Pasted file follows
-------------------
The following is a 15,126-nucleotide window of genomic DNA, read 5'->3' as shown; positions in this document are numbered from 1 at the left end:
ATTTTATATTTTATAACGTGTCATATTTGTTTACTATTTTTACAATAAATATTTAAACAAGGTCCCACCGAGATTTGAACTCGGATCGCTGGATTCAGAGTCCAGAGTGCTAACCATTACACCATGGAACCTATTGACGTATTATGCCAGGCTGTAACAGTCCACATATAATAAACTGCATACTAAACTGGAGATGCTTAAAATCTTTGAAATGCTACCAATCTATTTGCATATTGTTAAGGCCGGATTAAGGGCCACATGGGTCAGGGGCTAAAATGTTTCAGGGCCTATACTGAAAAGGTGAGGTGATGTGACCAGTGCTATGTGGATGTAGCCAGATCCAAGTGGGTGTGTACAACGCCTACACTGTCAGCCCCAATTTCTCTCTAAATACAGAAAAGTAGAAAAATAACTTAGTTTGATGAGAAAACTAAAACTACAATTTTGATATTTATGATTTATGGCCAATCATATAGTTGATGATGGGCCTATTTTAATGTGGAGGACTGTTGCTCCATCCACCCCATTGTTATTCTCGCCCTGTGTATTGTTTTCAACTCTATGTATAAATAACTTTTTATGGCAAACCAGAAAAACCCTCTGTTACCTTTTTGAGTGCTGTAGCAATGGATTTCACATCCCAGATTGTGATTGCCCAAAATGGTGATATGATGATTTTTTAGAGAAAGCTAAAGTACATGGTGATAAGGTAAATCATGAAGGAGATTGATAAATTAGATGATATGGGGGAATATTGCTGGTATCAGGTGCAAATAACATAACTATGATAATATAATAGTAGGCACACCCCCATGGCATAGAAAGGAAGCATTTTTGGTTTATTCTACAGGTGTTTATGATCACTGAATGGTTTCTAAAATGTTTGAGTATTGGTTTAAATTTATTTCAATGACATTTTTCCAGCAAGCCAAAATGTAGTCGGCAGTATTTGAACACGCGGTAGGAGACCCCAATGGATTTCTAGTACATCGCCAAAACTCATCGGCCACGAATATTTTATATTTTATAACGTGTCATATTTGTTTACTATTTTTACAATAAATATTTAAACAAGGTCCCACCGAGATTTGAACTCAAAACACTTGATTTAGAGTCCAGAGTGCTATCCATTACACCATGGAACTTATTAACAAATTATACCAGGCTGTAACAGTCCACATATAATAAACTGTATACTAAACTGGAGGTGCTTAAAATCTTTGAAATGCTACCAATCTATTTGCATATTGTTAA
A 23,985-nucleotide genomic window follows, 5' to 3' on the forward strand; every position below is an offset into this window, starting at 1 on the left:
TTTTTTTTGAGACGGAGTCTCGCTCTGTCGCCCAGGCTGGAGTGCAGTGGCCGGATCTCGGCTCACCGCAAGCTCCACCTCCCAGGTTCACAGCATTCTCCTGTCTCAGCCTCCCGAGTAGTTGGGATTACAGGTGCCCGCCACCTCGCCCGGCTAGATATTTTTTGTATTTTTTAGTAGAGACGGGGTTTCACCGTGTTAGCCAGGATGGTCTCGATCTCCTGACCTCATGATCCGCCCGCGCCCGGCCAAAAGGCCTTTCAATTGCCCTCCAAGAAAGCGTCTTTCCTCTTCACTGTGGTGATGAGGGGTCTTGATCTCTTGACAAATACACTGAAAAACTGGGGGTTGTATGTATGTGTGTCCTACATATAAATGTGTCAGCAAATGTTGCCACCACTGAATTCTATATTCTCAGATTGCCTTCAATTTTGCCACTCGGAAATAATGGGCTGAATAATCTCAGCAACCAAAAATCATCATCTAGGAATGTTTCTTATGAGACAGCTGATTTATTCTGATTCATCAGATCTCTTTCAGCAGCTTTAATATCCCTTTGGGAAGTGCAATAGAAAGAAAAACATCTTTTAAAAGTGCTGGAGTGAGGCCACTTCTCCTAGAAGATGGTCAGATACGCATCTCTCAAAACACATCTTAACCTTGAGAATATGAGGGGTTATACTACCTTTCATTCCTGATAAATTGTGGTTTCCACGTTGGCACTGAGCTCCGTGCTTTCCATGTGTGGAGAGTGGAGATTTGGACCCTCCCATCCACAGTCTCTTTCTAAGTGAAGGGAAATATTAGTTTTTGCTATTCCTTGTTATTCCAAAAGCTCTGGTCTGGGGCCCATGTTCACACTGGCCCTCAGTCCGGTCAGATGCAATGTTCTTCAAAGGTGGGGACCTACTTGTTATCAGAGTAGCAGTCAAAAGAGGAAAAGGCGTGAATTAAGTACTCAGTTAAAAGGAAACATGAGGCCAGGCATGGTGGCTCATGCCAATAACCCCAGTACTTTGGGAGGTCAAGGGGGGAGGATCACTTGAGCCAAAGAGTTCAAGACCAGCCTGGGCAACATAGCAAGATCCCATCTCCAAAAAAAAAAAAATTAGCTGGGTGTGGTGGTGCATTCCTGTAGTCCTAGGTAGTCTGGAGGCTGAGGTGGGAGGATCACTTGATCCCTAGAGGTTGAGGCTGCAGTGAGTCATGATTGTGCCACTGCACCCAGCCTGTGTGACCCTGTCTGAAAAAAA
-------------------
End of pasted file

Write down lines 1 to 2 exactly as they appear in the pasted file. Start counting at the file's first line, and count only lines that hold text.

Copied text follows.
The following is a 15,126-nucleotide window of genomic DNA, read 5'->3' as shown; positions in this document are numbered from 1 at the left end:
ATTTTATATTTTATAACGTGTCATATTTGTTTACTATTTTTACAATAAATATTTAAACAAGGTCCCACCGAGATTTGAACTCGGATCGCTGGATTCAGAGTCCAGAGTGCTAACCATTACACCATGGAACCTATTGACGTATTATGCCAGGCTGTAACAGTCCACATATAATAAACTGCATACTAAACTGGAGATGCTTAAAATCTTTGAAATGCTACCAATCTATTTGCATATTGTTAAGGCCGGATTAAGGGCCACATGGGTCAGGGGCTAAAATGTTTCAGGGCCTATACTGAAAAGGTGAGGTGATGTGACCAGTGCTATGTGGATGTAGCCAGATCCAAGTGGGTGTGTACAACGCCTACACTGTCAGCCCCAATTTCTCTCTAAATACAGAAAAGTAGAAAAATAACTTAGTTTGATGAGAAAACTAAAACTACAATTTTGATATTTATGATTTATGGCCAATCATATAGTTGATGATGGGCCTATTTTAATGTGGAGGACTGTTGCTCCATCCACCCCATTGTTATTCTCGCCCTGTGTATTGTTTTCAACTCTATGTATAAATAACTTTTTATGGCAAACCAGAAAAACCCTCTGTTACCTTTTTGAGTGCTGTAGCAATGGATTTCACATCCCAGATTGTGATTGCCCAAAATGGTGATATGATGATTTTTTAGAGAAAGCTAAAGTACATGGTGATAAGGTAAATCATGAAGGAGATTGATAAATTAGATGATATGGGGGAATATTGCTGGTATCAGGTGCAAATAACATAACTATGATAATATAATAGTAGGCACACCCCCATGGCATAGAAAGGAAGCATTTTTGGTTTATTCTACAGGTGTTTATGATCACTGAATGGTTTCTAAAATGTTTGAGTATTGGTTTAAATTTATTTCAATGACATTTTTCCAGCAAGCCAAAATGTAGTCGGCAGTATTTGAACACGCGGTAGGAGACCCCAATGGATTTCTAGTACATCGCCAAAACTCATCGGCCACGAATATTTTATATTTTATAACGTGTCATATTTGTTTACTATTTTTACAATAAATATTTAAACAAGGTCCCACCGAGATTTGAACTCAAAACACTTGATTTAGAGTCCAGAGTGCTATCCATTACACCATGGAACTTATTAACAAATTATACCAGGCTGTAACAGTCCACATATAATAAACTGTATACTAAACTGGAGGTGCTTAAAATCTTTGAAATGCTACCAATCTATTTGCATATTGTTAA